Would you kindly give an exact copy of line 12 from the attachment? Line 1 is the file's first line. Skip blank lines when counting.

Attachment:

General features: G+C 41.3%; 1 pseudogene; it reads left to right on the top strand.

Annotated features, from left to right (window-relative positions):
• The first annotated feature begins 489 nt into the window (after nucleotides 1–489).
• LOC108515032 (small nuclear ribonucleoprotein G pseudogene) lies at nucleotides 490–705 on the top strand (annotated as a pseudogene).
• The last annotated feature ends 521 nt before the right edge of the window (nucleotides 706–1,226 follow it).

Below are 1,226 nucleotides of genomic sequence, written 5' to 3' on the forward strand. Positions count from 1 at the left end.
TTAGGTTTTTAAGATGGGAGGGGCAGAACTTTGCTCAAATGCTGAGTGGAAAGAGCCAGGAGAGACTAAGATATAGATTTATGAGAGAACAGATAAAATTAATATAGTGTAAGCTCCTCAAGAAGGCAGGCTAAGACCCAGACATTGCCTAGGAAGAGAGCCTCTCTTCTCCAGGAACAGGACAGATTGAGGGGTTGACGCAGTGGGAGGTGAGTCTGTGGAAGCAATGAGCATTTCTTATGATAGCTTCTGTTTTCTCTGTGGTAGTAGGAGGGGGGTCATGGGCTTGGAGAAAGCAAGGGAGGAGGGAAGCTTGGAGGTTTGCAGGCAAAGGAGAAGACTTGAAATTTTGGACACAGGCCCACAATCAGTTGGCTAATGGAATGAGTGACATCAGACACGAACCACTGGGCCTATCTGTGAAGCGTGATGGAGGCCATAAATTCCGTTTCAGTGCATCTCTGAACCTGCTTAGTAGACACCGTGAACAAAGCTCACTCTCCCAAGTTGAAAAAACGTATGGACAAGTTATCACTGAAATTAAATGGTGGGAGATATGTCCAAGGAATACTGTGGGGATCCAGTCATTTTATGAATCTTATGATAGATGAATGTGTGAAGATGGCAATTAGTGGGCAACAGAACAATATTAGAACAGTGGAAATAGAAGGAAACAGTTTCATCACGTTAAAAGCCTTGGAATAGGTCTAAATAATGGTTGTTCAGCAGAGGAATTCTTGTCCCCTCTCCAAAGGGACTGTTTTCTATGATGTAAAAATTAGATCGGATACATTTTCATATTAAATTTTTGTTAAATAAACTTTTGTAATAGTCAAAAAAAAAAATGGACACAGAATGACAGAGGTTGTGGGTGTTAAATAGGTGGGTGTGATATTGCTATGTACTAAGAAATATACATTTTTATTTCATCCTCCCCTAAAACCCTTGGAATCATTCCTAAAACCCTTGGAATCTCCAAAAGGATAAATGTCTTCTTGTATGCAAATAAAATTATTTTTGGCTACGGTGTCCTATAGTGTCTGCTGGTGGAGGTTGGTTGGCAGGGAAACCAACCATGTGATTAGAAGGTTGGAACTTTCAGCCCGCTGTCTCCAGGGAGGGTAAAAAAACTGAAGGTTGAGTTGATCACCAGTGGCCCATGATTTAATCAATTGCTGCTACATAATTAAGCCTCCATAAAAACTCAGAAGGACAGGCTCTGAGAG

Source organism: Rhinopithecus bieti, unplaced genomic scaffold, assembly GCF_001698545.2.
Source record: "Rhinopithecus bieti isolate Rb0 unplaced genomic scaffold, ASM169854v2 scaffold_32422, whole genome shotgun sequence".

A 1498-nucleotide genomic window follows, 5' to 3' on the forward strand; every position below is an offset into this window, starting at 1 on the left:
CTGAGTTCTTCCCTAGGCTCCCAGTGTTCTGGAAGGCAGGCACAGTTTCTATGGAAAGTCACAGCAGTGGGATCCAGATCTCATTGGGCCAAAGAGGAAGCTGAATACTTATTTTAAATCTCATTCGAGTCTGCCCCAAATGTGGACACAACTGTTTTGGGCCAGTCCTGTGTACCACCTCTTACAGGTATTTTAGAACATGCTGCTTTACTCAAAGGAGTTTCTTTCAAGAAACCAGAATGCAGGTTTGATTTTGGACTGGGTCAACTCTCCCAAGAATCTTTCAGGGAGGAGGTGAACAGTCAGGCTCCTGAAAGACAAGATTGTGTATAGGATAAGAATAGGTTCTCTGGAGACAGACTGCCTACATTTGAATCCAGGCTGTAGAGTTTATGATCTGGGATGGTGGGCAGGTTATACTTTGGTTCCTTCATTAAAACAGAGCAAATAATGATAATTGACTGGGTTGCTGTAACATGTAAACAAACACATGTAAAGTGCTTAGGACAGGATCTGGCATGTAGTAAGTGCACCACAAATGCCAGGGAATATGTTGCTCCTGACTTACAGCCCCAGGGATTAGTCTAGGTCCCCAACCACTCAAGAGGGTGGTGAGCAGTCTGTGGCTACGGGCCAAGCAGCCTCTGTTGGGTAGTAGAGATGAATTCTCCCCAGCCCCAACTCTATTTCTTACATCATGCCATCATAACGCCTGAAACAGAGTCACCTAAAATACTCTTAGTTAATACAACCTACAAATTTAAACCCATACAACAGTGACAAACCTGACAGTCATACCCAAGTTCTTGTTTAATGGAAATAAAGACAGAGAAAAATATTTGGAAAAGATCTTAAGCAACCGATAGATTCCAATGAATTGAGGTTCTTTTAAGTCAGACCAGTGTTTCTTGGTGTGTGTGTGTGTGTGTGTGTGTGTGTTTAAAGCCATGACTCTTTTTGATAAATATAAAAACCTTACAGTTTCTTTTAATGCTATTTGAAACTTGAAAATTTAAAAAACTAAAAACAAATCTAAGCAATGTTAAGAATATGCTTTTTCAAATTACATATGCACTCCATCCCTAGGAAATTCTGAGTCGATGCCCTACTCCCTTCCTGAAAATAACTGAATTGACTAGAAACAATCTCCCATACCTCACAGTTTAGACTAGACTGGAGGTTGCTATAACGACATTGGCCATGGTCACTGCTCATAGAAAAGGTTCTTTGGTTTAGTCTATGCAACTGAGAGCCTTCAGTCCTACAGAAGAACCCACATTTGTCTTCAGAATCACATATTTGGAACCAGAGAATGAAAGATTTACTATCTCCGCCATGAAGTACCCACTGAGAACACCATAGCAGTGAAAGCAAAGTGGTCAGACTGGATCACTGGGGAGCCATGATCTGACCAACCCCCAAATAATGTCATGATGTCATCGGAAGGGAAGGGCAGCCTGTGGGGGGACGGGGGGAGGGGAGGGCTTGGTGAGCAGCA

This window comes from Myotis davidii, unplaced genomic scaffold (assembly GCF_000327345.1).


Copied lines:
This window comes from Myotis davidii, unplaced genomic scaffold (assembly GCF_000327345.1).